One Good Punch

One Good Punch

By Rich Wallace

Published by Alfred A. Knopf

Copyright © 2007

Scranton, Pennsylvania used to be one of the richest cities in America, but it has been on a steady decline since the coal mines shut down. It has never collapsed and it isn’t the worst place to be from, it’s just not the best. The city has been talking for years about urban renewal, but it always seems to take 7 steps forward and then 6 steps back. It could be worse though, at least it is moving forward.

This is the town that Michael Kerrigan lives in. He is an 18 year old senior in high school, captain of the track team, and an editorial assistant at the Scranton observer. He wants to be a writer and a track star. His senior year is already half over and he is hoping to go to a college with a good track & field program. Many of the students in his class are going to college and never coming back to Scranton, or they are just going to go straight to the factories after graduation. Michael is definitely going to college, but he doesn’t necessarily want to leave Scranton for good. In a strange way he loves the city.

Michael’s dreams are going to be dashed in a way he never imagined though. One seemingly small mistake is going to, at the very least, delay his track and college career. The trouble is that he could make it all go away by telling everyone what they want to hear. Michael is caught between a rock and the truth.

While Michael’s story in “One Good Punch” reads somewhat like an anti-drug after school special, I liked it because it accurately depicts what can happen when a person with much opportunity makes a stupid decision. It is also a story of perseverance. Michael has the choice of letting his decision knock him out or getting up for another round. A brief conversation with an unknown ex-boxer drives this thought home. When this moral is revealed the story suddenly seems aptly set against the backdrop of a city that refuses to die. This is a quality book that is well written and very engaging.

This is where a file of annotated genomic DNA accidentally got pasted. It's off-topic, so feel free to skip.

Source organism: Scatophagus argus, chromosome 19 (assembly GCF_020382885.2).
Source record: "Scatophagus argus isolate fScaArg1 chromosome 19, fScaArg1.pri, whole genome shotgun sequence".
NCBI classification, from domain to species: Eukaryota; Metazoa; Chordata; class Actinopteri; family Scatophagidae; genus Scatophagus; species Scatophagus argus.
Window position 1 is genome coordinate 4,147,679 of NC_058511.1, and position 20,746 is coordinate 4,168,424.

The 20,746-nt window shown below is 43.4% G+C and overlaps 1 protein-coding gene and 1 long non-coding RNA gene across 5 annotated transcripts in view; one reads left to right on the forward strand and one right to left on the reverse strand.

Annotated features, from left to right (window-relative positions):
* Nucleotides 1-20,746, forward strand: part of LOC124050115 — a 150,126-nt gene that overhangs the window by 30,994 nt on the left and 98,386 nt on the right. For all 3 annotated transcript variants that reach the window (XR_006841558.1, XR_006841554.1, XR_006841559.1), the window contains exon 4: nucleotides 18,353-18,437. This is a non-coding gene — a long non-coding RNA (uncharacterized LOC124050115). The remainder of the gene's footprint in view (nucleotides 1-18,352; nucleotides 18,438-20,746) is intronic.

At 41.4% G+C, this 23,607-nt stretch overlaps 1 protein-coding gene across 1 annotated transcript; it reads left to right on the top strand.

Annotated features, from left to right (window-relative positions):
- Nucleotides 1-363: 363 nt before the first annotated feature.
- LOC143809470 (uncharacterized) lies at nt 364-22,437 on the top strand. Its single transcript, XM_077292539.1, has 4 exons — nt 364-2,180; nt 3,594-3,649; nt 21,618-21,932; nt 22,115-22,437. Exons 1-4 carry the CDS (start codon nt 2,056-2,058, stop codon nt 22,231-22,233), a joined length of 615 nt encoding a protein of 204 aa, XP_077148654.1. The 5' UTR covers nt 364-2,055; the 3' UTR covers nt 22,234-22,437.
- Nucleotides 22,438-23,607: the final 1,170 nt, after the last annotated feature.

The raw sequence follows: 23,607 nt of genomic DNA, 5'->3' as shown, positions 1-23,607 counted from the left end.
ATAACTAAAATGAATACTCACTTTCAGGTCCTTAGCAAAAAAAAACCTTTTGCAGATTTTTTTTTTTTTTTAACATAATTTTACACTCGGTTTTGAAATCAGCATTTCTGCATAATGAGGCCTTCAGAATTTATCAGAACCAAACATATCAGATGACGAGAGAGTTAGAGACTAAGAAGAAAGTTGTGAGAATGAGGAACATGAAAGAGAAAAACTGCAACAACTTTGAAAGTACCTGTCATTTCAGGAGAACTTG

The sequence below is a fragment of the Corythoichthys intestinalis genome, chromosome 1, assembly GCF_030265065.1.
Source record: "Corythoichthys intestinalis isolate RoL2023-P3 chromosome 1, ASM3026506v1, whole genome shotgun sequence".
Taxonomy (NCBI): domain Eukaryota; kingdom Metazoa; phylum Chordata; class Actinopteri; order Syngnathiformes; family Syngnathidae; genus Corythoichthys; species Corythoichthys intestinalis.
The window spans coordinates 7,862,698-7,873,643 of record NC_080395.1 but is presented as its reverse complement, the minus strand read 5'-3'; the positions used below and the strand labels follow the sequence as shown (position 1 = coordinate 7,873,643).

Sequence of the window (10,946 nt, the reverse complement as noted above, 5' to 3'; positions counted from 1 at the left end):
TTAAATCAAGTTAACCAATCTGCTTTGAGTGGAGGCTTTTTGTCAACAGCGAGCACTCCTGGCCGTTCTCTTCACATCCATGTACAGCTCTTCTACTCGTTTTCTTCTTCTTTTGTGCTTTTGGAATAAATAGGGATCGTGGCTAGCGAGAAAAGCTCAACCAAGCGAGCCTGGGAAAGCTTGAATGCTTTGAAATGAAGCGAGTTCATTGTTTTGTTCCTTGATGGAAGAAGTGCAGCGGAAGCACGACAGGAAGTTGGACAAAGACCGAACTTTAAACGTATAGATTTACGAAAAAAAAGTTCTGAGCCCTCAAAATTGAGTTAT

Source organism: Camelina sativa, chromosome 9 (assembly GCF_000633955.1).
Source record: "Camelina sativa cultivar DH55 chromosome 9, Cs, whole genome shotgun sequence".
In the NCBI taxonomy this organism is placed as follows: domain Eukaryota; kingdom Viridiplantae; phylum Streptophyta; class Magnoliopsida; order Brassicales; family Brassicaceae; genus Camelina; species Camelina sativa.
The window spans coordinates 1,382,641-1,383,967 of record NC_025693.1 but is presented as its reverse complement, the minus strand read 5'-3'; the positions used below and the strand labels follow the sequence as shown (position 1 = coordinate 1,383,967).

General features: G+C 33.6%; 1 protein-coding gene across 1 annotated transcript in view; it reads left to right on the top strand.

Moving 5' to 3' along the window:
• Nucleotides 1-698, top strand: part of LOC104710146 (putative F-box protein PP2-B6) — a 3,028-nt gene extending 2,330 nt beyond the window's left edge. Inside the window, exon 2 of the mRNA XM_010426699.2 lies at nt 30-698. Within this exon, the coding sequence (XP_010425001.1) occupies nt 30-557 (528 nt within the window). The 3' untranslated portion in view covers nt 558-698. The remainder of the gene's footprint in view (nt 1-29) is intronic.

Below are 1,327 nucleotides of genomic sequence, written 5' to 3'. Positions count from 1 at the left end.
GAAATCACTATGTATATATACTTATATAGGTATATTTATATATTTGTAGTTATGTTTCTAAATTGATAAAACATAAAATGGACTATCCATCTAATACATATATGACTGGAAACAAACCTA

Leave a comment

Filed under Drugs, High School, Sports, Strong Sense of Place, Young Adult Fiction

Leave a Reply

Fill in your details below or click an icon to log in: Logo

You are commenting using your account. Log Out / Change )

Twitter picture

You are commenting using your Twitter account. Log Out / Change )

Facebook photo

You are commenting using your Facebook account. Log Out / Change )

Google+ photo

You are commenting using your Google+ account. Log Out / Change )

Connecting to %s